Indiana pulled out a huge road win over Michigan State, thanks largely to the all-around heroics of Victor Oladipo. The surging national player of the year contender made things happen all over the court. On the offensive end, Oladipo was about as efficient as it gets, attacking the tin (he went six for seven on dunks and layups, ridiculous numbers for a guard) while turning it over only once.
[ RELATED: Big Ten Player of the Year: Burke or Oladipo? ]
Scoring 19 points on 11 shots is impressive enough, but Oladipo’s defensive effort was even better. He finished with five steals, a block, seven defensive rebounds, and only two fouls. If you want to see excellence at both ends of the court, look no further than Victor Oladipo’s performance last night. Oladipo is now squarely in the national player of the year discussion, as he should be.
|INDIANA||FGM||FGA||FG%||% of shots|
Oladipo’s contributions at the rim should not be overlooked, as his teammates had a tough time finishing inside. Even with Oladipo’s six-for-seven, the Hoosiers shot a lowly 46 percent on layups and dunks, thanks largely to the shotblocking prowess of Matt Costello, Adreian Payne, and Denzel Valentine. On unblocked rim shots, Indiana made a more typical 57 percent. For Michigan State, it was the second straight game of big shotblocking totals, as the Spartans swatted 12 Nebraska shots (strangely, all jumpers) the last time out. Oladipo’s uncanny ability to finish, paired with the three-point shooting of Jordan Hulls and Christian Watford, was enough to bring home the victory.
|Projected B1G Wins|
The win all but assures Indiana a share of the Big Ten title, and it’s increasingly likely that the Hoosiers will win it outright. Including a decimal place for clarity, the projected number of Big Ten wins for the conference’s NCAA contenders are shown in the table to the right. Indiana is projected to finish 15-3, a full two games clear of the field. In a conference this strong, that would be a monumental accomplishment. To pull that off in just the fifth season after a complete program implosion is even more incredible. Tom Crean deserves a ton of credit for what he has done rebuilding Indiana basketball, and he probably should get more run in the coach of the year discussion.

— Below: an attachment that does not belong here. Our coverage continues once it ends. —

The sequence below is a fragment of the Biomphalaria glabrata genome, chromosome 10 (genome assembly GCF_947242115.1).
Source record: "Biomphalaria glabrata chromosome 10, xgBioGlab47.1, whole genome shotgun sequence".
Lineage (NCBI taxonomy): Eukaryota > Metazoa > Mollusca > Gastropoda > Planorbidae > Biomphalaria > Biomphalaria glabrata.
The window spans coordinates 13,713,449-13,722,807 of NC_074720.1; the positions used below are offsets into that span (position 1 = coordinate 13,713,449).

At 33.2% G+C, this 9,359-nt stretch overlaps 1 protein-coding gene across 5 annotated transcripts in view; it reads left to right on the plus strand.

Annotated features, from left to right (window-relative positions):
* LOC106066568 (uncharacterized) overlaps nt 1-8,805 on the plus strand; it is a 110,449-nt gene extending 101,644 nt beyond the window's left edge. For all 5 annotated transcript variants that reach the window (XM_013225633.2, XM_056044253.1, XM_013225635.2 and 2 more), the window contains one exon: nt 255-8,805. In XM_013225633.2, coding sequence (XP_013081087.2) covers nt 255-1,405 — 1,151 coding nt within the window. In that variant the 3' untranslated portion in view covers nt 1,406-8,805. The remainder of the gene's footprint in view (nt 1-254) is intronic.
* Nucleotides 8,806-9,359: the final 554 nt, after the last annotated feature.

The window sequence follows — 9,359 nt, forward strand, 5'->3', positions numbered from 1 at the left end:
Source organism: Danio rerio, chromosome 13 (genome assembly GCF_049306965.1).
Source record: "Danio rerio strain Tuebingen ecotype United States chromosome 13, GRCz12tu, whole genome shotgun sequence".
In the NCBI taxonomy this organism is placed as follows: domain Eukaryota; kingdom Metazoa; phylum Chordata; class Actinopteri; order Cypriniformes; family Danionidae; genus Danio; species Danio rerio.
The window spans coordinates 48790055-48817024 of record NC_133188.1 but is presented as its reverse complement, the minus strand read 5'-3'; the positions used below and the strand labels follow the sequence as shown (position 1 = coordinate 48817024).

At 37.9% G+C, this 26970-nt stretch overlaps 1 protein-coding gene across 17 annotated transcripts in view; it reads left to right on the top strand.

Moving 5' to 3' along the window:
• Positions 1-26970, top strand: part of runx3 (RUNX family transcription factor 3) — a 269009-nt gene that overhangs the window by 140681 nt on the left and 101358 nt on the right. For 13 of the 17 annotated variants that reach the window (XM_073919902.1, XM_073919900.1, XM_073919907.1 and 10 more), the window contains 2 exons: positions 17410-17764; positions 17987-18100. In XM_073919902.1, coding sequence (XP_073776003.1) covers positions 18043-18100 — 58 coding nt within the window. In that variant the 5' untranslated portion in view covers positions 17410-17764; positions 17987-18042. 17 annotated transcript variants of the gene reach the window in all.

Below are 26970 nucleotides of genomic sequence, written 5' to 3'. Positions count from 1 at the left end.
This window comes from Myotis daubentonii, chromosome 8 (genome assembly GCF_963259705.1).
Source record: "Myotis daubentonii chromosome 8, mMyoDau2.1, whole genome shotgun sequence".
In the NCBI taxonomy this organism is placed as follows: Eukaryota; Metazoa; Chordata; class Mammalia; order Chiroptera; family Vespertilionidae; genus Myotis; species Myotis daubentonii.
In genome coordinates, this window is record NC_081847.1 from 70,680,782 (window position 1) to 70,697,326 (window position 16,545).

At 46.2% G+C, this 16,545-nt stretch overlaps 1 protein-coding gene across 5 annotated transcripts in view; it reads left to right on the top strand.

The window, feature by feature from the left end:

For Michigan State, this was a missed opportunity. It’s not often that you get a home game that would essentially clinch you a share of the Big Ten title. Coming into this game, the Spartans’ offense had been on a real roll, scoring 1.09 points per possession or better in five straight games. That streak came to an end against Indiana because Michigan State’s shooting just wasn’t accurate enough. The Spartans did manage to get over half of their shots right at the rim, which will nearly always lead to excellent accuracy, but the 52 percent finishing rate (60 percent on unblocked rim shots) wasn’t high enough to counteract the poor three-point shooting. A couple more makes from anywhere would have changed the game, but Michigan State came up just short.
|MICHIGAN STATE||FGM||FGA||FG%||% of shots|
Still, the Spartans have surpassed our expectations and remain a dangerous team heading into March. You never expect a team to lose a player the caliber of Draymond Green and not missed a beat, but Michigan State has done just that.
Tonight, it’s another Wednesday doubleheader on BTN, starting with the 6pm CT tip of Minnesota at Ohio State. Both of these programs are reeling a bit, having each lost three of their last four, so this will provide a much needed salve for one of them. The most interesting matchup will come when the Gophers have the ball, as their strengths (offensive rebounding and free throws) are the very things that the Buckeyes are best at taking away.
The 8pm CT nightcap pits Wisconsin against Northwestern in Evanston. These are the two slowest teams in the conference, so don’t be surprised by a possession count in the mid-50s. In other words, first to 60 wins, if either team gets there. The Badgers remain a darkhorse title contender should Indiana stumble, as four of their remaining five games come against the conference’s bottom third. This Wisconsin defense is so good, it’s hard to imagine them having been any better with Josh Gasser. That sounds a bit absurd, but there’s just no holes in this defense. If the shorthanded Wildcats managed under 0.7 points per trip against Illinois, how in earth are they going to score against the Badgers? Wisconsin could score 55 points and still get a blowout win.